But violence and threats there forced her to flee again in 2012 – this time to the only slightly smaller Kakuma camp – where they remain.
Now 26 and married, Hamdi works in a child care centre and at the Horn of Africa Community Centre, in Melbourne’s west.
She says she would dearly love to bring her family to Melbourne but their applications have been rejected three times.
Hamdi almost didn’t make it to Australia. As an 11-year-old living as a refugee in Egypt she had an inkling that she had family still in Somalia and when her ‘aunt’ received a visa to come to Australia with her family, Hamdi refused.
“The Australian embassy interviewed me and asked why I didn’t want to go,” Hamdi said.
“My aunt had told them I had a boyfriend and that was why I didn’t want to go. She thought the embassy might reject her if they found out I wasn’t her daughter,” she said.
“So she told me that I had to tell them I had a boyfriend and that was the reason I didn’t want to go. She told me she would do something bad to me unless I told them that.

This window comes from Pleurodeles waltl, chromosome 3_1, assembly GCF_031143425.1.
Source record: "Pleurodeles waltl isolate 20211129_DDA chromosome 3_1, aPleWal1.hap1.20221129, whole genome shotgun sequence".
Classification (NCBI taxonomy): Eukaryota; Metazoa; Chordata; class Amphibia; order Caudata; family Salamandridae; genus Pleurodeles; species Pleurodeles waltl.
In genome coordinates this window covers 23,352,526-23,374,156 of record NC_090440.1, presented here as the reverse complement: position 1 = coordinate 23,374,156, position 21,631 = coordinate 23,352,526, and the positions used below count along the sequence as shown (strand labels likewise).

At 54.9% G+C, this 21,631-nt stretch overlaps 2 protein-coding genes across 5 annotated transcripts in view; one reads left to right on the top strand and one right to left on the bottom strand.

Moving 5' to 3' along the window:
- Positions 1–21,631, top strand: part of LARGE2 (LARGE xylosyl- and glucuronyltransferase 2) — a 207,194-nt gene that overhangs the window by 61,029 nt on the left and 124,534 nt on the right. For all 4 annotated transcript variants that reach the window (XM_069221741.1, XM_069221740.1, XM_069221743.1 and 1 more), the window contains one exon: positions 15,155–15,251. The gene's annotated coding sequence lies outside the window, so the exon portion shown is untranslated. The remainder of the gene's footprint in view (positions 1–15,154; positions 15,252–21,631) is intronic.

“I told the embassy people what she wanted because I was very scared of her.
“Sometimes I regret that because if I had told the truth, I might have my own family here with me now,” Hamdi said tearfully.
“But in Egypt, I was only 11 and I had no one to help me. And if I had stayed there myself I would not have survived. I had no money and no family.
“I told the embassy I broke up with my boyfriend, I got a visa and I came to Australia,” she said.
After spending time in women’s refuges and emergency housing, Hamdi was finally able to get on her feet and find work.
She worked in child care and also for the Horn of Africa Communities Network supporting newly arrived refugees.
Recently, she gave birth to a baby girl called Tasnim.
But she still misses her family and hopes they could be here to help her raise her daughter.
“My Mum is still in the camp near Nairobi. Life is very hard there for her and it is very dangerous.” Hamdi said.
“It would be wonderful to have here to support me in raising my daughter and also to give her a safe place to live,” she said.
“But I thank God that in Australia there are good people and a government that helps people. This is the reason I am here today and my daughter is safe,” she said.